Ten Years of the Udvar-Hazy Center
The tenth anniversary of the opening of the National Air and Space Museum’s Steven F. Udvar-Hazy Center is December 15, 2013. In celebration, I’ve provided a short list of ten things about the Center that, from my perspective, are cool and may be relatively unknown to many visitors.
Seriously Original and Preserved Aircraft
When you walk through the Udvar-Hazy Center, you’ll see some aircraft that do not look shiny and new. That is because they are original with the surfaces and finishes they had when when in use, reflecting the fascinating stories that go with them. Next time you are out at the Center, take a closer look at the Caudron G-4, Curtiss Jenny, Bowlus Baby Albatross glider, Grumman Gulfhawk G-22, Lockheed P-38 Lightning, Messerschmitt Me-163, Bell UH-1H “Huey,” and Space Shuttle Discovery and see what original air and spacecraft have to offer, blemishes and all.
The American Civil War at Air and Space
The Smithsonian has been celebrating the 150th Anniversary of the American Civil War with various programs and publications. At Hazy, you can see a barometer used by America’s pioneer aeronaut Thaddeus S.C. Lowe, who operated a balloon for the Union Army and a photograph of the remnants of the multi-colored Confederate “silk dress balloon” the Gazelle.
The flying car has been a persistent, yet so far unrealized, dream in the history of flight. The Udvar-Hazy Center displays three manifestations of the desire for freedom on both the road and the air, the Autogiro Company of America AC-35, the Waterman Aerobile, and the Fulton Airphibian.
Power for Flight
Speaking of flying cars, a consistent theme through the history of the aircraft piston engine is the strong connection to automotive companies. While many of us know about the road going origins of Hispano-Suiza, Packard, and Rolls-Royce among others, here are two rare examples you can see at Udvar-Hazy. Designed by Ettore Bugatti and manufactured by Duesenberg, the King-Bugatti U-16 engine never took to the air, but connects two of history’s most famous automakers to the American World War I aviation production program. For individuals who wanted to build their own airplane like the Heath Parasol in the late 1920s, they could purchase a converted Henderson motorcycle engine for power.
A Really Cool Space Ship Model
In the model maker’s world, builders take pre-made parts from different kits and incorporate them into their work. This “kit-bashing” saves a lot of time and results in something new. A closer look at the Mother Ship from the 1977 film Close Encounters of the Third Kind shows that its makers used quite a few railroad models, especially a lot of cylindrical tank cars. You can also see their humor when you discover a character from another movie universe, R2D2 from Star Wars, and two Grumman TBF Avengers of infamous Bermuda Triangle-Flight 19 fame among other inside jokes.
Restoration on Display
For decades, the first-class restoration and preservation work performed by Museum specialists was done at the Paul E. Garber Facility near Suitland, Maryland, which had limited public access. With the expansion of the Udvar-Hazy Center and the opening of the Mary Baker Engen Restoration Hangar, visitors now have the opportunity to watch restoration work from the vantage point of the second-floor mezzanine. The first project to be completed, a Curtiss SB2C-5 Helldiver dive bomber from World War II, will be going on display March 14, 2014.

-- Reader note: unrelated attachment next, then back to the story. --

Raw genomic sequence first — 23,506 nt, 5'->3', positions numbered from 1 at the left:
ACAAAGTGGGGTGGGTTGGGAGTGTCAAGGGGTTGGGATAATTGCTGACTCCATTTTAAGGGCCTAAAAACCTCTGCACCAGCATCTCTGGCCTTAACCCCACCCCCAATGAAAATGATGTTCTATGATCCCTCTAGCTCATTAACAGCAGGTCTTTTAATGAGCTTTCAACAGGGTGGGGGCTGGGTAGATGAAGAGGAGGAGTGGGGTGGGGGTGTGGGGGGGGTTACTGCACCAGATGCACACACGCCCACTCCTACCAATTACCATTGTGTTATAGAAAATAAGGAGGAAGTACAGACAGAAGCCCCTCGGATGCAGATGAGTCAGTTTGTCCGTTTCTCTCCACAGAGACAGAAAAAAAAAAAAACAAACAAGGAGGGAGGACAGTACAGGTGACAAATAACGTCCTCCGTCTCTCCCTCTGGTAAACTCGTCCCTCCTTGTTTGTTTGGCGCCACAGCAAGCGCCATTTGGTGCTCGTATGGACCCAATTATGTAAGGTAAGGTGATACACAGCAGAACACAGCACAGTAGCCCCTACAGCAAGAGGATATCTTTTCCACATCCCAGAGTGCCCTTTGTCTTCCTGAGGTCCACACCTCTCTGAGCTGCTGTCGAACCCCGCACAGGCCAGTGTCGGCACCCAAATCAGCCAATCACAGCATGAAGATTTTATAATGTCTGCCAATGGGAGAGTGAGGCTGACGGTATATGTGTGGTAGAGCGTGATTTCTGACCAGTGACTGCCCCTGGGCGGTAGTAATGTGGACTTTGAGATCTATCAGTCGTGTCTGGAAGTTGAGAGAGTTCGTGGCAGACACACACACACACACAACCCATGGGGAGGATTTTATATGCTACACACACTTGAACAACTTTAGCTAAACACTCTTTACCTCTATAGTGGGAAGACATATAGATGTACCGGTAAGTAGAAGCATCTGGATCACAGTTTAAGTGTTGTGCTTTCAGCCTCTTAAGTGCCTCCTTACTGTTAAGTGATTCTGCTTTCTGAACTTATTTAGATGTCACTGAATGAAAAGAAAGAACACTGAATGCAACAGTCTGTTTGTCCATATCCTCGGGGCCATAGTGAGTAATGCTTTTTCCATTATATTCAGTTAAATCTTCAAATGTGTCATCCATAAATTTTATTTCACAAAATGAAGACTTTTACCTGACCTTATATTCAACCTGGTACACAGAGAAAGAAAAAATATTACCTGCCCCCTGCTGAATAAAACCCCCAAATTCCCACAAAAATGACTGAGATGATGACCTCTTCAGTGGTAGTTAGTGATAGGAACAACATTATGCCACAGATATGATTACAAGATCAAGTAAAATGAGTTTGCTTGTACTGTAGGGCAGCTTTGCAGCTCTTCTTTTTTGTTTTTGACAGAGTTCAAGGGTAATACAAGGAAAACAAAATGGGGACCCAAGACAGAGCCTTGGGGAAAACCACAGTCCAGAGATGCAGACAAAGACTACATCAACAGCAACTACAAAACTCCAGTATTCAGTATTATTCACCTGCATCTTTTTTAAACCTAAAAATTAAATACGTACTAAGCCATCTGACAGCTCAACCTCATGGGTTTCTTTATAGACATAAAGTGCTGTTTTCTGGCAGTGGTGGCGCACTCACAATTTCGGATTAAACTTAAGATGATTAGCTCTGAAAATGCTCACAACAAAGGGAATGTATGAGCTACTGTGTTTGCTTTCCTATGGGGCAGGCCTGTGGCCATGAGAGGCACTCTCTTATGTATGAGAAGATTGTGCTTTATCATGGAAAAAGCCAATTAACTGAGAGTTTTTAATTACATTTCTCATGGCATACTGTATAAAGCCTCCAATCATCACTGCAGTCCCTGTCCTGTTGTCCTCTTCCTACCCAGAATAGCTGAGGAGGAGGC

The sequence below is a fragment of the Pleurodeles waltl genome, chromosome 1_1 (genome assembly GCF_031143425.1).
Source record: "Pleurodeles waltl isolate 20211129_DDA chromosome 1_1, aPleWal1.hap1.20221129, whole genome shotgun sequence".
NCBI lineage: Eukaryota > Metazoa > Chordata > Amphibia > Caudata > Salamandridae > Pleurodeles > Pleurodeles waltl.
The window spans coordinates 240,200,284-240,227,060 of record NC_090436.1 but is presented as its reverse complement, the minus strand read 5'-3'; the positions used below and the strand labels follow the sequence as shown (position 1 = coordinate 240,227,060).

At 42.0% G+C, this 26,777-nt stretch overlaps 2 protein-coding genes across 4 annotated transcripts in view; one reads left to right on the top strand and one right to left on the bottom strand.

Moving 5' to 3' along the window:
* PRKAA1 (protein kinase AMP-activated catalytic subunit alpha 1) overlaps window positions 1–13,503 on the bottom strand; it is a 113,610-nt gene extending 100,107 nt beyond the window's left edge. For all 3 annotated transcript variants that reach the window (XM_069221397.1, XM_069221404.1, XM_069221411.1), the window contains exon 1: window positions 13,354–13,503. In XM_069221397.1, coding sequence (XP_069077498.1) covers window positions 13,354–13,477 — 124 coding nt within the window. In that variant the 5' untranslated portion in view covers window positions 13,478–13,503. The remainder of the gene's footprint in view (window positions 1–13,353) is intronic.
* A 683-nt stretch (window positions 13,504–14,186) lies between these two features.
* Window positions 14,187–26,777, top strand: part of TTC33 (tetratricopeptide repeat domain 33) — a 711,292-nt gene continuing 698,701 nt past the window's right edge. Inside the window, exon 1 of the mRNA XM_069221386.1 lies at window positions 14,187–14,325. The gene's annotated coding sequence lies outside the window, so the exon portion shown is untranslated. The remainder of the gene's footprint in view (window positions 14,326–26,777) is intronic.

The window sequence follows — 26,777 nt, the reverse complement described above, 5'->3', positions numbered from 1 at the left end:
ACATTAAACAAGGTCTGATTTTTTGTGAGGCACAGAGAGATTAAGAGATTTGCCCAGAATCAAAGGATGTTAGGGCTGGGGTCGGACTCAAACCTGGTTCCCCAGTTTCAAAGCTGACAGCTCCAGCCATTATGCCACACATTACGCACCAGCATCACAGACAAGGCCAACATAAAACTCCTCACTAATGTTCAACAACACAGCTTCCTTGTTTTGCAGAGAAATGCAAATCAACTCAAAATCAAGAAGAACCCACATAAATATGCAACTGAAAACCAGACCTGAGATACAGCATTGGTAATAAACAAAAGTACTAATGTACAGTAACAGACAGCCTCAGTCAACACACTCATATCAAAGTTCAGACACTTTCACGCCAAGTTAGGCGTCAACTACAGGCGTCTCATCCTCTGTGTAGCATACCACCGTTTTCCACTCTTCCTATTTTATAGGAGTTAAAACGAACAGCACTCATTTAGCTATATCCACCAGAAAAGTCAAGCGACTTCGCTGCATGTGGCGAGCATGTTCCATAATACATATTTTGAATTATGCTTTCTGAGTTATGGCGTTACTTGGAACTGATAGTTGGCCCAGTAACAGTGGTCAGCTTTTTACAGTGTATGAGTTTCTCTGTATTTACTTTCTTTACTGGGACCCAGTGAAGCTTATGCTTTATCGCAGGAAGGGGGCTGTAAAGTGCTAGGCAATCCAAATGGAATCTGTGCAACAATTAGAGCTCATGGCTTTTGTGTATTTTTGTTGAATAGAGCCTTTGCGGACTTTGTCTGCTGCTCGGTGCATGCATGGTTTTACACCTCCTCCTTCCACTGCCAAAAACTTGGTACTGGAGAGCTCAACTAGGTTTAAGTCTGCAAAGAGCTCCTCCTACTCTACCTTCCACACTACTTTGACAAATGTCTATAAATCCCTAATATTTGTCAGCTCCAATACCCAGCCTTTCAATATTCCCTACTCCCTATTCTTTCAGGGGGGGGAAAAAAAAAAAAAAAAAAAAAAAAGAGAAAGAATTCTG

Fun for the Whole Family
Besides the air and space artifacts, the Udvar-Hazy Center serves as an active place for families to come together with special programming. There is Become a Pilot Day Family Day and Aviation Display, Super Science Saturdays, and various daily activities like “Flights of Fancy” Story Times. My wife, Cheryl, and I brought our daughter, Piper, to her first Air and Scare, the Museum’s Halloween event, last October. Can you guess her costume?
Catch a Movie!
During the day, you can catch pilots and astronauts in Air Racers 3D, Fighter Pilot: Operation Red Flag, and The Dream is Alive and see aerospace history at its finest in the Airbus IMAX Theater. In the evenings, moviegoers have seen Katniss Everdeen, James Bond, Batman, and Harry Potter just to name a few in the latest Hollywood blockbusters featured on the really, really big screen. Be sure to get there early if you want a good seat.
The Donald D. Engen Observation Tower
Sixteen stories above the Center you can get your plane watching in viewing takeoffs and landings of everything ranging from turboprop puddle-jumpers to the largest jumbo jets from the north-south runways of the Washington Dulles International Airport. In between flights, you can take in a 360 degree view of the Virginia countryside that goes as far as 20 miles on a clear day, which includes the edges of the Blue Ridge Mountains off to the west.
That is one seriously big building.
Designed by architectural and engineering design firm Hellmuth, Obata and Kassabaum, the Udvar-Hazy Center consists of two large display hangars. The Boeing Aviation Hangar and the James S. McDonnell Space Hangar boast 293,707 and 53,067 square feet respectively with air and space craft installed at three levels. Compared to the 235,985 square feet of exhibition floor space in the Museum in Washington, DC, the Udvar-Hazy Center has given the National Air and Space Museum an unprecedented opportunity to bring to the public its stellar collection of aerospace artifacts. As of December 2013, there are approximately 240 air- and spacecraft on display with room for more in the coming years. We’ll just have to wait and see what the collection will look like in December 2023.
Jeremy Kinney is a curator in the Aeronautics Department of the National Air and Space Museum.